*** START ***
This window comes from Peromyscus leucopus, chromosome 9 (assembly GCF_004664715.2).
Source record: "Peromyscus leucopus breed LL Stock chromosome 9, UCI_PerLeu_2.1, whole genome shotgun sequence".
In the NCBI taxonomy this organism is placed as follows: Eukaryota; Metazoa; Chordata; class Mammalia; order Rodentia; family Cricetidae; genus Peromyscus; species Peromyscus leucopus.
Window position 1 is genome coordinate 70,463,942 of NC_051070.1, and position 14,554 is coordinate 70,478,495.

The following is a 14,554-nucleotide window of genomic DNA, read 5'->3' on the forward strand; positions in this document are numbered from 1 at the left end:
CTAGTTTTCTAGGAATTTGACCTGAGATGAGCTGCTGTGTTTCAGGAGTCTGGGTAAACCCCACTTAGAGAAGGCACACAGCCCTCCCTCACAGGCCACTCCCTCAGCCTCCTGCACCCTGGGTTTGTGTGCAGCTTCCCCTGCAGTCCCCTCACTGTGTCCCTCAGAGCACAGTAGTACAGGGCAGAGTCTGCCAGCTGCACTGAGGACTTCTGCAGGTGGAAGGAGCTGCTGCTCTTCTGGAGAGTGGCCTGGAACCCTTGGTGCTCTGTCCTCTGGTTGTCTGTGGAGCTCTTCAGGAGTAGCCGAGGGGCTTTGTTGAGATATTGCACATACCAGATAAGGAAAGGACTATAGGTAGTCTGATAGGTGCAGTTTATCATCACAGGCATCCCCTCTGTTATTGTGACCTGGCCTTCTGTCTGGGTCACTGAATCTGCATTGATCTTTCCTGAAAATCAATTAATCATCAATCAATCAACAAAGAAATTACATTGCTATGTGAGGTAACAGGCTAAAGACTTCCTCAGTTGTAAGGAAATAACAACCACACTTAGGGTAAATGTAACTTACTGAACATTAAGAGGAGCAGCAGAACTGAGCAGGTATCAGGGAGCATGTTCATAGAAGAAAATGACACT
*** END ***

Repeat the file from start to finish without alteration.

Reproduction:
This window comes from Peromyscus leucopus, chromosome 9 (assembly GCF_004664715.2).
Source record: "Peromyscus leucopus breed LL Stock chromosome 9, UCI_PerLeu_2.1, whole genome shotgun sequence".
In the NCBI taxonomy this organism is placed as follows: Eukaryota; Metazoa; Chordata; class Mammalia; order Rodentia; family Cricetidae; genus Peromyscus; species Peromyscus leucopus.
Window position 1 is genome coordinate 70,463,942 of NC_051070.1, and position 14,554 is coordinate 70,478,495.

The following is a 14,554-nucleotide window of genomic DNA, read 5'->3' on the forward strand; positions in this document are numbered from 1 at the left end:
CTAGTTTTCTAGGAATTTGACCTGAGATGAGCTGCTGTGTTTCAGGAGTCTGGGTAAACCCCACTTAGAGAAGGCACACAGCCCTCCCTCACAGGCCACTCCCTCAGCCTCCTGCACCCTGGGTTTGTGTGCAGCTTCCCCTGCAGTCCCCTCACTGTGTCCCTCAGAGCACAGTAGTACAGGGCAGAGTCTGCCAGCTGCACTGAGGACTTCTGCAGGTGGAAGGAGCTGCTGCTCTTCTGGAGAGTGGCCTGGAACCCTTGGTGCTCTGTCCTCTGGTTGTCTGTGGAGCTCTTCAGGAGTAGCCGAGGGGCTTTGTTGAGATATTGCACATACCAGATAAGGAAAGGACTATAGGTAGTCTGATAGGTGCAGTTTATCATCACAGGCATCCCCTCTGTTATTGTGACCTGGCCTTCTGTCTGGGTCACTGAATCTGCATTGATCTTTCCTGAAAATCAATTAATCATCAATCAATCAACAAAGAAATTACATTGCTATGTGAGGTAACAGGCTAAAGACTTCCTCAGTTGTAAGGAAATAACAACCACACTTAGGGTAAATGTAACTTACTGAACATTAAGAGGAGCAGCAGAACTGAGCAGGTATCAGGGAGCATGTTCATAGAAGAAAATGACACT